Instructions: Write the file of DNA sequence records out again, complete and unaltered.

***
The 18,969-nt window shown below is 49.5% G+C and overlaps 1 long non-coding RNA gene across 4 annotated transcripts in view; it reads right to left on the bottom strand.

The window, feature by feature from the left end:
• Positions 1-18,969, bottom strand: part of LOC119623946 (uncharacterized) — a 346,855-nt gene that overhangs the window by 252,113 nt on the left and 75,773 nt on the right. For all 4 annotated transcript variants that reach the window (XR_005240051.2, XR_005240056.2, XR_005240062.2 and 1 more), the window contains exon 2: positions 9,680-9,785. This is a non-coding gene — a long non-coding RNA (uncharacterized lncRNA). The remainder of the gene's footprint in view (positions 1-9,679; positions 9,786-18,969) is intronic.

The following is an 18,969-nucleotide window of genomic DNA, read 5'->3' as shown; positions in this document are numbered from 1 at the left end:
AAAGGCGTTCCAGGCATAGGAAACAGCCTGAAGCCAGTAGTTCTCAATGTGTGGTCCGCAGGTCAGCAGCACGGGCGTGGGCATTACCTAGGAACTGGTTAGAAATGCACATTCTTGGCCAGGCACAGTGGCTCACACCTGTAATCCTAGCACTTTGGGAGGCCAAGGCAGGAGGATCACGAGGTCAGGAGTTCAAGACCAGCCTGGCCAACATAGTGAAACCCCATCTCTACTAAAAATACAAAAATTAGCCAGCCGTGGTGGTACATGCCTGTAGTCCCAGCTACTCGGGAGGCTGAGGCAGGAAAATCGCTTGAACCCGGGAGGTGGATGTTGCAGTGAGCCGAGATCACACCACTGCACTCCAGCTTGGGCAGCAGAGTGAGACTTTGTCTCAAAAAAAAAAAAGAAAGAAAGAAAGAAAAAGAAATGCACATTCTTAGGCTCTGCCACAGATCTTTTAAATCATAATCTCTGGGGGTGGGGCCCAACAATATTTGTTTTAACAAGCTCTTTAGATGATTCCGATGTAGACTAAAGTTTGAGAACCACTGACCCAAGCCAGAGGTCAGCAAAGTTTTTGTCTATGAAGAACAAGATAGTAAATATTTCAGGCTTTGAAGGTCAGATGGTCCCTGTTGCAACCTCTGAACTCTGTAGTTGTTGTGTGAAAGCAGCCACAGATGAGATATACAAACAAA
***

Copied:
The 18,969-nt window shown below is 49.5% G+C and overlaps 1 long non-coding RNA gene across 4 annotated transcripts in view; it reads right to left on the bottom strand.

The window, feature by feature from the left end:
• Positions 1-18,969, bottom strand: part of LOC119623946 (uncharacterized) — a 346,855-nt gene that overhangs the window by 252,113 nt on the left and 75,773 nt on the right. For all 4 annotated transcript variants that reach the window (XR_005240051.2, XR_005240056.2, XR_005240062.2 and 1 more), the window contains exon 2: positions 9,680-9,785. This is a non-coding gene — a long non-coding RNA (uncharacterized lncRNA). The remainder of the gene's footprint in view (positions 1-9,679; positions 9,786-18,969) is intronic.

The following is an 18,969-nucleotide window of genomic DNA, read 5'->3' as shown; positions in this document are numbered from 1 at the left end:
AAAGGCGTTCCAGGCATAGGAAACAGCCTGAAGCCAGTAGTTCTCAATGTGTGGTCCGCAGGTCAGCAGCACGGGCGTGGGCATTACCTAGGAACTGGTTAGAAATGCACATTCTTGGCCAGGCACAGTGGCTCACACCTGTAATCCTAGCACTTTGGGAGGCCAAGGCAGGAGGATCACGAGGTCAGGAGTTCAAGACCAGCCTGGCCAACATAGTGAAACCCCATCTCTACTAAAAATACAAAAATTAGCCAGCCGTGGTGGTACATGCCTGTAGTCCCAGCTACTCGGGAGGCTGAGGCAGGAAAATCGCTTGAACCCGGGAGGTGGATGTTGCAGTGAGCCGAGATCACACCACTGCACTCCAGCTTGGGCAGCAGAGTGAGACTTTGTCTCAAAAAAAAAAAAGAAAGAAAGAAAGAAAAAGAAATGCACATTCTTAGGCTCTGCCACAGATCTTTTAAATCATAATCTCTGGGGGTGGGGCCCAACAATATTTGTTTTAACAAGCTCTTTAGATGATTCCGATGTAGACTAAAGTTTGAGAACCACTGACCCAAGCCAGAGGTCAGCAAAGTTTTTGTCTATGAAGAACAAGATAGTAAATATTTCAGGCTTTGAAGGTCAGATGGTCCCTGTTGCAACCTCTGAACTCTGTAGTTGTTGTGTGAAAGCAGCCACAGATGAGATATACAAACAAA